A multivariate criminological analysis of the self-esteem of repeat offenders.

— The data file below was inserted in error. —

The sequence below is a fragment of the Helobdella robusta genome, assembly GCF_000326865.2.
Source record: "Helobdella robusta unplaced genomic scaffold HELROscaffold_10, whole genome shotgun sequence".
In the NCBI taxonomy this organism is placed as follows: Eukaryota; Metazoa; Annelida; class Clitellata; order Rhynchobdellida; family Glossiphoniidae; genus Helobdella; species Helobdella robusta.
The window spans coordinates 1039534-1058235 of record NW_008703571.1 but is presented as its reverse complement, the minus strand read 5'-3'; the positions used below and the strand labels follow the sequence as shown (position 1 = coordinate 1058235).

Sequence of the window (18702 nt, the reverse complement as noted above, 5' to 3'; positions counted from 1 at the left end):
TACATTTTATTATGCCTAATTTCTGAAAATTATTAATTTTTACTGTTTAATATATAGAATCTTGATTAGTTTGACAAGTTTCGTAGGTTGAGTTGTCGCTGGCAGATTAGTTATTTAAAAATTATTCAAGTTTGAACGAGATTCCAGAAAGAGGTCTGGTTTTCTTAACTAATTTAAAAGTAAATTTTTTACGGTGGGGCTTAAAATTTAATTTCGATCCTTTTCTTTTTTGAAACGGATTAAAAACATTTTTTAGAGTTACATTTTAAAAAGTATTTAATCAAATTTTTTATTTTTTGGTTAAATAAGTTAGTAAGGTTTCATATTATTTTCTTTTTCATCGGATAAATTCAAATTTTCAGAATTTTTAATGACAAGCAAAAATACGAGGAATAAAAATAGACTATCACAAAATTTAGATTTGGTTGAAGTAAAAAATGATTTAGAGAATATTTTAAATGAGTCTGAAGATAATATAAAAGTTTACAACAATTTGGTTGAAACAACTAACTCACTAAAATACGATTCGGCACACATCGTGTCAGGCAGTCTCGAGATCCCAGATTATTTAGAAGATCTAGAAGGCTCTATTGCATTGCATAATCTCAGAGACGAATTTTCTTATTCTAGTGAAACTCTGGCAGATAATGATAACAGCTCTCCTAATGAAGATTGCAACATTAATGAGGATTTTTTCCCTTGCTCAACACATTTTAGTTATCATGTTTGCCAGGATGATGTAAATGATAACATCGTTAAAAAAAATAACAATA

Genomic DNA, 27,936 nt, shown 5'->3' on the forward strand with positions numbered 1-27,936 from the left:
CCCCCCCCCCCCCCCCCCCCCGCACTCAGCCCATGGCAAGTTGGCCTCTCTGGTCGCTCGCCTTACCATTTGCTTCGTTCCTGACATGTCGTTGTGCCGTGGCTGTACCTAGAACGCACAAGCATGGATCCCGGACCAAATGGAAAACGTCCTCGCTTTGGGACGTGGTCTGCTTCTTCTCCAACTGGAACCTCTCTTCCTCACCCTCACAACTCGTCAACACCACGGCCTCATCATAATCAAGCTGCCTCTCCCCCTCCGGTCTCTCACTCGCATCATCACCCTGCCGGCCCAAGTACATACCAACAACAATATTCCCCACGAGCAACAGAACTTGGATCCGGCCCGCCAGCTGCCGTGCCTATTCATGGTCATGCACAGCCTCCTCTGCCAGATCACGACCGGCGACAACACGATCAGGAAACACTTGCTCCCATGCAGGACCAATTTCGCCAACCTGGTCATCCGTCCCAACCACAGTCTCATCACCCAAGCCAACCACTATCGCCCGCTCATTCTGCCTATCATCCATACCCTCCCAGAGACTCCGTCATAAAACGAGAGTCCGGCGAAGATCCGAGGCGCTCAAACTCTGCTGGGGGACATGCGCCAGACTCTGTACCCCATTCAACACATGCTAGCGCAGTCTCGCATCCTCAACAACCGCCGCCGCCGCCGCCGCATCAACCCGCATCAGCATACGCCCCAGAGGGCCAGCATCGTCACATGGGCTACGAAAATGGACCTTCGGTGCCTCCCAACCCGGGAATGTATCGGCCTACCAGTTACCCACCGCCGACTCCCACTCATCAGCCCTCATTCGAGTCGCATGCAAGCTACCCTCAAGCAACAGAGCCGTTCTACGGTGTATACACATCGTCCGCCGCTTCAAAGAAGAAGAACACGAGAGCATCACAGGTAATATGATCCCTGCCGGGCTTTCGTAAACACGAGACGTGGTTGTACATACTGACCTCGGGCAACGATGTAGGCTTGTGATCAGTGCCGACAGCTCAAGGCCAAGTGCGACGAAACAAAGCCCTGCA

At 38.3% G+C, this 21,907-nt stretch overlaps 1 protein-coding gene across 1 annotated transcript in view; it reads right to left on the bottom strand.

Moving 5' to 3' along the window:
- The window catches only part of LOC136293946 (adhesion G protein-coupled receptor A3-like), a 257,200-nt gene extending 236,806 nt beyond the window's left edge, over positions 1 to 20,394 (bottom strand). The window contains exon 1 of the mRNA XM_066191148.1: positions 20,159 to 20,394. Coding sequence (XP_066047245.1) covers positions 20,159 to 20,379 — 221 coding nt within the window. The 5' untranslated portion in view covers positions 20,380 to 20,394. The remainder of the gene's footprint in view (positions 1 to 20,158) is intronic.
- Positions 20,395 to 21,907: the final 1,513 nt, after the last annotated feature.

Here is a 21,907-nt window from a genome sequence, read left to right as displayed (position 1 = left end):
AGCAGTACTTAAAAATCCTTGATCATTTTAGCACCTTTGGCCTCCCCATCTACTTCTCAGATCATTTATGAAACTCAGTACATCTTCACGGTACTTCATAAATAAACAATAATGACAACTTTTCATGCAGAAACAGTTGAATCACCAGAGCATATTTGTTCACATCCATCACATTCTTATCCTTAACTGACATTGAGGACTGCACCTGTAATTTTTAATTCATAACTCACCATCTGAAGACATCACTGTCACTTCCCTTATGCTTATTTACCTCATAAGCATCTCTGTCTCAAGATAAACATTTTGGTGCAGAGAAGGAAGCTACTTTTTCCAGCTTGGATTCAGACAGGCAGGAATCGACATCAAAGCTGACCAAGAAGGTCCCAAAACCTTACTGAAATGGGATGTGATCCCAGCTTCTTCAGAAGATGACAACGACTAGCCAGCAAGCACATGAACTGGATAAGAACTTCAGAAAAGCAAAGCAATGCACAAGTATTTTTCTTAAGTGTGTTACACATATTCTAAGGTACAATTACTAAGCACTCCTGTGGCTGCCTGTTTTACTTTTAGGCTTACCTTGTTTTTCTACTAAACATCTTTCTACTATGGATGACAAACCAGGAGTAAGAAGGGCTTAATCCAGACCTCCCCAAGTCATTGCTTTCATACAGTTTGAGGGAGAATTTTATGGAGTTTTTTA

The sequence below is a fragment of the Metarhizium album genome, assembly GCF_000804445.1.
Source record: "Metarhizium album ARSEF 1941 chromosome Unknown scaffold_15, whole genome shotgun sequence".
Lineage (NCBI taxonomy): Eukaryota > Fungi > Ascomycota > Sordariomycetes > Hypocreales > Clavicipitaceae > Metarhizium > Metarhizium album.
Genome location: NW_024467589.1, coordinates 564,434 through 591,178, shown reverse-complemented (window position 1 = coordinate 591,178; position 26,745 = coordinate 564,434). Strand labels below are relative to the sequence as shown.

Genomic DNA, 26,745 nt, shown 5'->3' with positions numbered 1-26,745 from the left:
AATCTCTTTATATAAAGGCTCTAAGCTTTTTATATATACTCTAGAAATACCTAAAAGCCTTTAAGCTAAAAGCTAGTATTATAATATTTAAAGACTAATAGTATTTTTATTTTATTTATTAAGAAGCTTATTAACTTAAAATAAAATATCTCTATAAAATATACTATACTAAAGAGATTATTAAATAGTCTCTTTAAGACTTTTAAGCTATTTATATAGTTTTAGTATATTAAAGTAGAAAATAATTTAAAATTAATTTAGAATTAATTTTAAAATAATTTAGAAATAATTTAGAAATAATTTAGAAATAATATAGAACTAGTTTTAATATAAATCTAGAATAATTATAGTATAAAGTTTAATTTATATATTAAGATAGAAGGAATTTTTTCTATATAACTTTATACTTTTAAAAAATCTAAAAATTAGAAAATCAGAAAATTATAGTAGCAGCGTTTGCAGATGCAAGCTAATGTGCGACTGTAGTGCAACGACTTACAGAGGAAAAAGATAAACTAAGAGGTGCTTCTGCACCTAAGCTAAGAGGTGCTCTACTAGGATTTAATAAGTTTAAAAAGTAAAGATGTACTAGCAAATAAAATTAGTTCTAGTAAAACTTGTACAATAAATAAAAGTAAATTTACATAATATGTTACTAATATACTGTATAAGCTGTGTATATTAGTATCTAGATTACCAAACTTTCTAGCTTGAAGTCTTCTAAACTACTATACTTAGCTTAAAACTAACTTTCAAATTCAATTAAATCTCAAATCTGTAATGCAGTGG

The correctional experience of adult offenders has largely been ignored in comparison to youth and adolescent offenders in the correctional literature and even more so in terms of repeated offending behaviour. The perspective that self-esteem is also considered an important behavioural motivator and outcome of life experiences is reflected in the high amount of inclusion it enjoys as a treatment outcome in numerous correctional rehabilitation programmes. However, the dearth of research on the level of self-esteem of repeat offenders internationally and in the South African context does not reflect the importance of this relationship and with a 95% recidivism rate in South African prisons one can understand the need for investigation into this phenomenon. Descriptive, comparative and explanatory analyses were conducted using the self-concept theory of Carl Rogers to guide the research. A purposive sample of 73 male repeat offenders from correctional centres in the Zululand area of the KwaZulu-Natal province were included in the study. Self-esteem was assessed through the use of the Coopersmith Self-Esteem Inventory (Adult Form) and relative theoretical and empirical perspectives were utilised in the development of a questionnaire used to quantitatively assess multiple variables related to self-esteem and repeat offending behaviour. The level of self-esteem was therefore assessed in terms of the type of offence/s committed by the participants and in relation to a number of demographic (age, education, marital status, number of children and childhood socioeconomic status), psychosocial (parental closeness, parental availability, need for acceptance, familial abuse and treatment by community upon release) and correctional (exposure to correctional environment, experience of victimisation inside the correctional facility, visitations, conditions of the correctional centres and programme participation) variables. Inferential (t-tests, ANOVA and correlations) and descriptive (means, standard deviations and frequency distributions) statistical analyses were utilised to compare the self-esteem scores of the participants and provide a general description of the characteristics of the sample respectively. The reliability of the Coopersmith Self-Esteem Inventory (Adult Form) was also assessed producing a Cronbach alpha of .69 indicating that it was a reliable measure of self-esteem in the South African correctional context. The results indicated that the self-esteem scores of South African repeat offenders varied significantly in terms of offence type with aggressive offenders showing significantly higher levels of self-esteem than sexual, economic, narcotic and “other” offenders. Participants from the remaining offending categories did not show significant differences in self-esteem between one another. Demographic variables (age, education, marital status, number of children and childhood socioeconomic status) were not found to have a significant effect on self-esteem scores. Psychosocial variables related to familial relations (parental closeness and parental availability) were not found to be significantly different despite clear patterns emerging indicating an increase in self-esteem when parental bonds were strong and parents were perceived as available during childhood. The analysis of data related to the need for acceptance by friends and family members indicated that despite the repeated offending nature of the sample that there was still a degree of acceptance with conventional norms and values. Self-esteem was also seen to improve with perceptions of community support and fairness of treatment by community upon release. Experiences of abuse prior to incarceration and victimisation within the correctional facility were seen to negatively affect self-esteem however time and context related variables were determined to play a mediating role due to the increased effect witnessed for experiences that were more recent. Further correctional variables analysed showed increases in self-esteem in terms of prolonged exposure to the correctional environment, and increase in the frequency of visitations and positive perceptions of satisfaction with the conditions in the correctional centres. Programme participation was was however found to have no significant effect on self-esteem. Recommendations formulated for future research included the need for a longitudinal research design and the incorporation of contextual data in the form of non-offending control groups for the establishment of cultural norms and values through the use of qualitative interviews. The generally negative life experiences of repeat offenders were concluded to increase the need for the use of psychological defences and the creation of an increasingly false reality in an attempt to maintain some form of psychological consistency.
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